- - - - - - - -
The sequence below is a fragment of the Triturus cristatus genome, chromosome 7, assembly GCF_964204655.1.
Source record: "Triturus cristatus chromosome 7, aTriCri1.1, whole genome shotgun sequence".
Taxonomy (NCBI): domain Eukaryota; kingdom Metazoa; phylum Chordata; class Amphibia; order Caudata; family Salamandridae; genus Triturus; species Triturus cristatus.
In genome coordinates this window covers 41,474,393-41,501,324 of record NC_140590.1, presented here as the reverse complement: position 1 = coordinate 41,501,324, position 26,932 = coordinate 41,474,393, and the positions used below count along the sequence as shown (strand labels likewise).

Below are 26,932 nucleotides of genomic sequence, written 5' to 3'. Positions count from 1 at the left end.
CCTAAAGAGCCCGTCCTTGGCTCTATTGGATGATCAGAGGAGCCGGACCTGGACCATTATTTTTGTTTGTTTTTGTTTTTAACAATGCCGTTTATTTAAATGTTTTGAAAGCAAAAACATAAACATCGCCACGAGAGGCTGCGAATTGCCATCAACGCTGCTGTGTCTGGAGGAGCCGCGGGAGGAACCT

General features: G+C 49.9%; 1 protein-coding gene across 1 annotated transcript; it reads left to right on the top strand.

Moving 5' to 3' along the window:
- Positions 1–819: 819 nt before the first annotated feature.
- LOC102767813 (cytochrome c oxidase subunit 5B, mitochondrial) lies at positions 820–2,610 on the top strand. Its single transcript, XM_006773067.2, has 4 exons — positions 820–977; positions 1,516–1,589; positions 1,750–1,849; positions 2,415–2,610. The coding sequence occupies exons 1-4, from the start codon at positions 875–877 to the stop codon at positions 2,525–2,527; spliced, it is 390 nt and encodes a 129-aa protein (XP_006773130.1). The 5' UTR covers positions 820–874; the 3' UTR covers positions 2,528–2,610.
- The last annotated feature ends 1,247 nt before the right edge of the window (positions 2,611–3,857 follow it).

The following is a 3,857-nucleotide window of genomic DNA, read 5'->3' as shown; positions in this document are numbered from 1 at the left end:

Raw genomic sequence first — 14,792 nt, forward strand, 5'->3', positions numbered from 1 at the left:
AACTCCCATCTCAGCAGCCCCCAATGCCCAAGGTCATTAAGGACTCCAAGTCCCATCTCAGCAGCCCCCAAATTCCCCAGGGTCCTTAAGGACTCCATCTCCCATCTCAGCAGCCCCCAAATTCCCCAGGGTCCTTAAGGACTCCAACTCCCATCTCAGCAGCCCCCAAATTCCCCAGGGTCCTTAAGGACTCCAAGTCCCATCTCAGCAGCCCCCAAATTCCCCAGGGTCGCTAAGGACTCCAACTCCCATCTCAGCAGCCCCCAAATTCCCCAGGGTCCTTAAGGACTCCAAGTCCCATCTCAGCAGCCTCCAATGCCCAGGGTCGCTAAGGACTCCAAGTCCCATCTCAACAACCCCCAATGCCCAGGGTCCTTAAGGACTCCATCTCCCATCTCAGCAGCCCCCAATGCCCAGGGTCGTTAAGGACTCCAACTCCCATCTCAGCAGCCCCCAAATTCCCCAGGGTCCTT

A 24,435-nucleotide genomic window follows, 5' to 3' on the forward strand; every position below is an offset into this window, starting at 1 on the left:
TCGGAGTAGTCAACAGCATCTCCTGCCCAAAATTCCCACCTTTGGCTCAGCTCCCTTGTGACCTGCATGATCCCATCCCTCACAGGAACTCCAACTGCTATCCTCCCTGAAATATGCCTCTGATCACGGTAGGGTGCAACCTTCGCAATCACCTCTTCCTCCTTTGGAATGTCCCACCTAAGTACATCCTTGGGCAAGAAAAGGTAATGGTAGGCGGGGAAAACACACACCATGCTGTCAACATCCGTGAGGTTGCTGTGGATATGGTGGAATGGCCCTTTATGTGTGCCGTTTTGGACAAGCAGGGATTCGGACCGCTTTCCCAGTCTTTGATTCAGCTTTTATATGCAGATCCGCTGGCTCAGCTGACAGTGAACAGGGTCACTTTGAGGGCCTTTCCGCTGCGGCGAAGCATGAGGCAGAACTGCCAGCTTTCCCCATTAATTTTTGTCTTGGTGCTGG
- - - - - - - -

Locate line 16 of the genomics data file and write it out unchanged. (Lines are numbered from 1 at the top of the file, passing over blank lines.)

TCGGAGTAGTCAACAGCATCTCCTGCCCAAAATTCCCACCTTTGGCTCAGCTCCCTTGTGACCTGCATGATCCCATCCCTCACAGGAACTCCAACTGCTATCCTCCCTGAAATATGCCTCTGATCACGGTAGGGTGCAACCTTCGCAATCACCTCTTCCTCCTTTGGAATGTCCCACCTAAGTACATCCTTGGGCAAGAAAAGGTAATGGTAGGCGGGGAAAACACACACCATGCTGTCAACATCCGTGAGGTTGCTGTGGATATGGTGGAATGGCCCTTTATGTGTGCCGTTTTGGACAAGCAGGGATTCGGACCGCTTTCCCAGTCTTTGATTCAGCTTTTATATGCAGATCCGCTGGCTCAGCTGACAGTGAACAGGGTCACTTTGAGGGCCTTTCCGCTGCGGCGAAGCATGAGGCAGAACTGCCAGCTTTCCCCATTAATTTTTGTCTTGGTGCTGG